102 Dalmatians

Posted on December 13, 2002 at 5:17 am

Lowest Recommended Age: Preschool
Profanity: None
Alcohol/ Drugs: None
Violence/ Scariness: Lots of comic peril, not too intense
Diversity Issues: All white cast
Date Released to Theaters: 2000

In “101 Dalmatians,” all-time movie villian Cruella De Vil (Glenn Close) is sent to jail for dognapping with the intention of making the dalmatian puppies into a fur coat. As the sequel begins, Cruella has been rehabilitated through the experimental efforts of a behaviorial scientist. Now, she wants to be known simply as “Ella,” a friend to all animals. So, she is released from prison and assigned to a sweet parole officer named Cloe (Alice Evans), who just happens to own a family of dalmatians. Ella tosses away all her furs, and takes over the “Second Chance” dog sanctuary, run by the adorable Kevin (Ioan Gruffudd).

But “Ella’s” rehabilitation, it turns out, can be reversed by the chimes of London’s famous clock tower, Big Ben. A couple of gongs later, she is back to Cruella and her old passion for a dalmatian puppy coat, only this time she wants it with a hood. And that means that she will need 102 of them. With the help of fashion fur designer Monsier LePelt (Gerard Depardieu) and her loyal henchman Alonzo, they capture the puppies, making it look as though Kevin took them, and take off for Paris, followed by Cloe, Kevin, and their assorted animals, including a parrot who thinks he’s a dog.

It’s better than the first live-action version, though still not as good as the original animated classic. The problem is that other than Cruella, the human characters are bland. In the live-action versions, the dogs do not talk, which makes it much harder to connect to them as characters. That leaves us with not much more than a plot that is already very familiar (Cruella takes dogs, dogs get rescued) along with a great villain, cute puppies, and sensational costumes. Although there are some nice moments and a satisfyingly silly fate for Cruella, the movie is slow going — the credit sequence is livelier than the movie that follows. In a particularly poor choice, there is a scene in which the dogs watch a video of “Lady and the Tramp,” enjoying the “Bella Note” scene while Cloe and Kevin, out on a date, share a plate of spaghetti. It may be intended to induce nostalgia and a sense of connection, but what it induces instead is regret that we are watching this movie instead of that one.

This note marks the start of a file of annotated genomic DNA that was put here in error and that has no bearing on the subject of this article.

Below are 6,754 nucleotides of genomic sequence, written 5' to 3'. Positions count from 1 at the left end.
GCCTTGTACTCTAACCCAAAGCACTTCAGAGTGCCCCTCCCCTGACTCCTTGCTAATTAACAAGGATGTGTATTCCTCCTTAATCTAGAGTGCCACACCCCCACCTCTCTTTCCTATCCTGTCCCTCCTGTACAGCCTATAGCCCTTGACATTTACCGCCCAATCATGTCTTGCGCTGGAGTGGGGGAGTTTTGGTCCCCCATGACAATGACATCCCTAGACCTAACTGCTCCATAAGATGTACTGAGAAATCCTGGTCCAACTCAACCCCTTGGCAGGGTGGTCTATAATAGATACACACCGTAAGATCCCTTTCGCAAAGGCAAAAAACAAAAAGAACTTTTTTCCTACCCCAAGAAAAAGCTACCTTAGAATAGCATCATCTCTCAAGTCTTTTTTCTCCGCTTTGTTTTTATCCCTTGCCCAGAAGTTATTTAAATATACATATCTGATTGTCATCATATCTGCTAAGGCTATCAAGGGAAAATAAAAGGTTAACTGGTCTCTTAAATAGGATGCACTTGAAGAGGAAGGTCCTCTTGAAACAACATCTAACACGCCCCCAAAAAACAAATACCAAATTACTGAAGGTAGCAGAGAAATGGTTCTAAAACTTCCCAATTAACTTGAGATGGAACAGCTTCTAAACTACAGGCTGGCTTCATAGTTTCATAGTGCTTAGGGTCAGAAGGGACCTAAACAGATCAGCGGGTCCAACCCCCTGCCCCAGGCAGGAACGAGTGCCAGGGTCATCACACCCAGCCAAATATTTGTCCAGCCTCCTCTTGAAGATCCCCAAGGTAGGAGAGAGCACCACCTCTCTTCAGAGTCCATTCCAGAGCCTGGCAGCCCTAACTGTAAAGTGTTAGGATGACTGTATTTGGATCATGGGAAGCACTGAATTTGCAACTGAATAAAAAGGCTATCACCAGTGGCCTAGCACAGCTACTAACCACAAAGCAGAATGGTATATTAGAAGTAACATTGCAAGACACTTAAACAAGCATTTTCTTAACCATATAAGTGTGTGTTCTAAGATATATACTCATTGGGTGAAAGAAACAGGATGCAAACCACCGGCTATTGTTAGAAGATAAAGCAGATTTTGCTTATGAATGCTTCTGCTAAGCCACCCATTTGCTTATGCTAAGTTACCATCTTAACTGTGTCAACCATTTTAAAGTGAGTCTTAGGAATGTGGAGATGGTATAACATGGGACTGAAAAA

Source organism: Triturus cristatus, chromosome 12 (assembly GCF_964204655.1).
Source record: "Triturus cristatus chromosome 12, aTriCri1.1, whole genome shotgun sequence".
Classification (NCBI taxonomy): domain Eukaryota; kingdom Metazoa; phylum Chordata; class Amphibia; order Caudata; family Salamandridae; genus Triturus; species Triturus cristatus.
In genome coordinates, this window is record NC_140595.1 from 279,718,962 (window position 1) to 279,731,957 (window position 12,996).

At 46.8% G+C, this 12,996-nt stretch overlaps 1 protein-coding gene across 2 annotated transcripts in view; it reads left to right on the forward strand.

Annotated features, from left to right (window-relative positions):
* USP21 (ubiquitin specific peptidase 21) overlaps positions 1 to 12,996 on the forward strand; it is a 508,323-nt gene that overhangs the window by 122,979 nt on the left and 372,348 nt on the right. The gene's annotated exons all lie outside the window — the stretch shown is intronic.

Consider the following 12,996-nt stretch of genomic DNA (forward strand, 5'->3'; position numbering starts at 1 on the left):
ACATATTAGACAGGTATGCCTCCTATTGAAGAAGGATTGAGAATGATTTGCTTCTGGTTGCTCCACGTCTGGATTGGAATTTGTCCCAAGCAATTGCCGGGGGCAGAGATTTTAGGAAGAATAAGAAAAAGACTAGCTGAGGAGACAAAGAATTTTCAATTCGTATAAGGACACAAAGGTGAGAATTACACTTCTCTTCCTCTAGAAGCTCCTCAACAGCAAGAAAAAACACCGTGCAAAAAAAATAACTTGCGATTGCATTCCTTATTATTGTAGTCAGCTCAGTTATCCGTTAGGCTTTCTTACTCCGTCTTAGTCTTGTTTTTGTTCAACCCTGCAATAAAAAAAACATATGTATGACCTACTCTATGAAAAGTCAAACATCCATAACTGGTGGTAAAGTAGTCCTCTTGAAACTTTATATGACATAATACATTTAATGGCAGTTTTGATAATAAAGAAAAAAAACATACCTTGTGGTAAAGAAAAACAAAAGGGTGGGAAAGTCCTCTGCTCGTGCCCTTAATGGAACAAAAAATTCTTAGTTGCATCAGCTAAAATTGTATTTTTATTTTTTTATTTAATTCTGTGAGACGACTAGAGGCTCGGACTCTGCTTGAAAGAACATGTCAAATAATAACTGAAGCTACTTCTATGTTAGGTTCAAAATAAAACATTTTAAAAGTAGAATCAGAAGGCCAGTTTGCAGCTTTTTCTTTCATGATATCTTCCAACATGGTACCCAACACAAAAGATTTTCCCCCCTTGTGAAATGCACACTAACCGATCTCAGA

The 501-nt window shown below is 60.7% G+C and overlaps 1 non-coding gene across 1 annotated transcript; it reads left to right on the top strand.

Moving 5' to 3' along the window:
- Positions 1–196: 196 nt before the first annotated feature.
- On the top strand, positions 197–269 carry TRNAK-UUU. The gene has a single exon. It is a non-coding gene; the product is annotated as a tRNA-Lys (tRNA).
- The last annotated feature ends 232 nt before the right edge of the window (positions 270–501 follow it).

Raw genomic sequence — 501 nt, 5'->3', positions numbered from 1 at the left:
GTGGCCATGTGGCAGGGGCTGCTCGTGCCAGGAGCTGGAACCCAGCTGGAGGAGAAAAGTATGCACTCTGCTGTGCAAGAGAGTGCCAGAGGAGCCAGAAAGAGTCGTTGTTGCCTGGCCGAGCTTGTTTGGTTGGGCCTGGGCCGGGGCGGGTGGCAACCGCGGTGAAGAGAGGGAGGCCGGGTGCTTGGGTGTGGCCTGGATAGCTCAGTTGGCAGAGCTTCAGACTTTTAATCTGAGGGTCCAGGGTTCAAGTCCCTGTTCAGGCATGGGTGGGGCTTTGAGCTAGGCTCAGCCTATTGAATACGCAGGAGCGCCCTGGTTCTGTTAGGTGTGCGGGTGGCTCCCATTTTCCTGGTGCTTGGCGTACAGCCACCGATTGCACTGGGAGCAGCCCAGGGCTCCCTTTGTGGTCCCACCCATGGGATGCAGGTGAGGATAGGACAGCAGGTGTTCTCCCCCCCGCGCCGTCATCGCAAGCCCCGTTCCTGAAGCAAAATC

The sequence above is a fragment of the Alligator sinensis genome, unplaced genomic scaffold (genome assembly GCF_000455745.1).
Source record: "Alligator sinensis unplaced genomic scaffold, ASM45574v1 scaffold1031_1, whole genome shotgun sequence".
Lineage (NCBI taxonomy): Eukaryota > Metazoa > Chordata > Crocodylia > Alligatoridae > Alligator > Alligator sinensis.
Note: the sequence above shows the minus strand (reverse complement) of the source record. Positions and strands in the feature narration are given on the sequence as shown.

Kids may find parts of the movie confusing, like the brief scenes with “Dr. Pavlov,” who explains that he has cured Cruella with behavior modification and her subsequent relapse, triggered by a clock striking. One of the dalmatian puppies has no spots, and is named “Oddball.” As we expect, she feels bad about being different and then proves her worth. But this mild little message is undercut by having her then develop spots as a part of the happy ending.

Parents should know that the movie includes a lot of comic peril and slapstick humor. A character’s repeated injuries are treated as jokes. The overall theme of catching puppies so that they can be killed to make a fur coat may be upsetting to some children.

Families who see this movie should talk about why Oddball felt bad about not having spots and the way the people who love her tried to help. Kevin explains that he was arrested once for kidnapping dogs from a laboratory, and families may want to discuss how people decide to break rules in defense of more important values. They may also want to talk about what does happen to people in jail and how decisions are made about releasing prisoners.

Families who enjoy this movie should see the original animated version of “101 Dalmatians” and “Lady and the Tramp.”

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